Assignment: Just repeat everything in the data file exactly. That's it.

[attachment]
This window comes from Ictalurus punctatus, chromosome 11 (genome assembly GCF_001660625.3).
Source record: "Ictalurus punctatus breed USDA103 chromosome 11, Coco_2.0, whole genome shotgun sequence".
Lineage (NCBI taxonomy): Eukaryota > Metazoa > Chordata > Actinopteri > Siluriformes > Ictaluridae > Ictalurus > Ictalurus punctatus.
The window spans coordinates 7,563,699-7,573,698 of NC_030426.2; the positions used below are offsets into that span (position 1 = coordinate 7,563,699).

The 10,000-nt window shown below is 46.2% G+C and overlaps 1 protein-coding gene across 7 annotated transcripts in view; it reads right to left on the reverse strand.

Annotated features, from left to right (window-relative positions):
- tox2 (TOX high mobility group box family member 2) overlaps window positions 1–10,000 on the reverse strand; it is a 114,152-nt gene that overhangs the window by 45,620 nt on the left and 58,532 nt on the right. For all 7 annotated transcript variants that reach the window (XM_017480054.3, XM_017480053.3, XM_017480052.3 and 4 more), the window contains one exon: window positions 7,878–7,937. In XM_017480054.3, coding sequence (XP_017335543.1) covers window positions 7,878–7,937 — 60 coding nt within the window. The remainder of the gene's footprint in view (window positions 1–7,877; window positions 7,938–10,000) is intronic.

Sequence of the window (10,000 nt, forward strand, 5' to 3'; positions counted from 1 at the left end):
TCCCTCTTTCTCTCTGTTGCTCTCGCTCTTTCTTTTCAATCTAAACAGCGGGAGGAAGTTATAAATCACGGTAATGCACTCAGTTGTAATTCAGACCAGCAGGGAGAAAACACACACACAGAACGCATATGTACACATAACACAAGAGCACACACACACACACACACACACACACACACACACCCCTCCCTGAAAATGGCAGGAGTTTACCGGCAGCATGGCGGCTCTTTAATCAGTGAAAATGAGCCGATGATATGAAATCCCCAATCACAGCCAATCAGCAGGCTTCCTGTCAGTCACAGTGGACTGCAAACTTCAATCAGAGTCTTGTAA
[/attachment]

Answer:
This window comes from Ictalurus punctatus, chromosome 11 (genome assembly GCF_001660625.3).
Source record: "Ictalurus punctatus breed USDA103 chromosome 11, Coco_2.0, whole genome shotgun sequence".
Lineage (NCBI taxonomy): Eukaryota > Metazoa > Chordata > Actinopteri > Siluriformes > Ictaluridae > Ictalurus > Ictalurus punctatus.
The window spans coordinates 7,563,699-7,573,698 of NC_030426.2; the positions used below are offsets into that span (position 1 = coordinate 7,563,699).

The 10,000-nt window shown below is 46.2% G+C and overlaps 1 protein-coding gene across 7 annotated transcripts in view; it reads right to left on the reverse strand.

Annotated features, from left to right (window-relative positions):
- tox2 (TOX high mobility group box family member 2) overlaps window positions 1–10,000 on the reverse strand; it is a 114,152-nt gene that overhangs the window by 45,620 nt on the left and 58,532 nt on the right. For all 7 annotated transcript variants that reach the window (XM_017480054.3, XM_017480053.3, XM_017480052.3 and 4 more), the window contains one exon: window positions 7,878–7,937. In XM_017480054.3, coding sequence (XP_017335543.1) covers window positions 7,878–7,937 — 60 coding nt within the window. The remainder of the gene's footprint in view (window positions 1–7,877; window positions 7,938–10,000) is intronic.

Sequence of the window (10,000 nt, forward strand, 5' to 3'; positions counted from 1 at the left end):
TCCCTCTTTCTCTCTGTTGCTCTCGCTCTTTCTTTTCAATCTAAACAGCGGGAGGAAGTTATAAATCACGGTAATGCACTCAGTTGTAATTCAGACCAGCAGGGAGAAAACACACACACAGAACGCATATGTACACATAACACAAGAGCACACACACACACACACACACACACACACACACACCCCTCCCTGAAAATGGCAGGAGTTTACCGGCAGCATGGCGGCTCTTTAATCAGTGAAAATGAGCCGATGATATGAAATCCCCAATCACAGCCAATCAGCAGGCTTCCTGTCAGTCACAGTGGACTGCAAACTTCAATCAGAGTCTTGTAA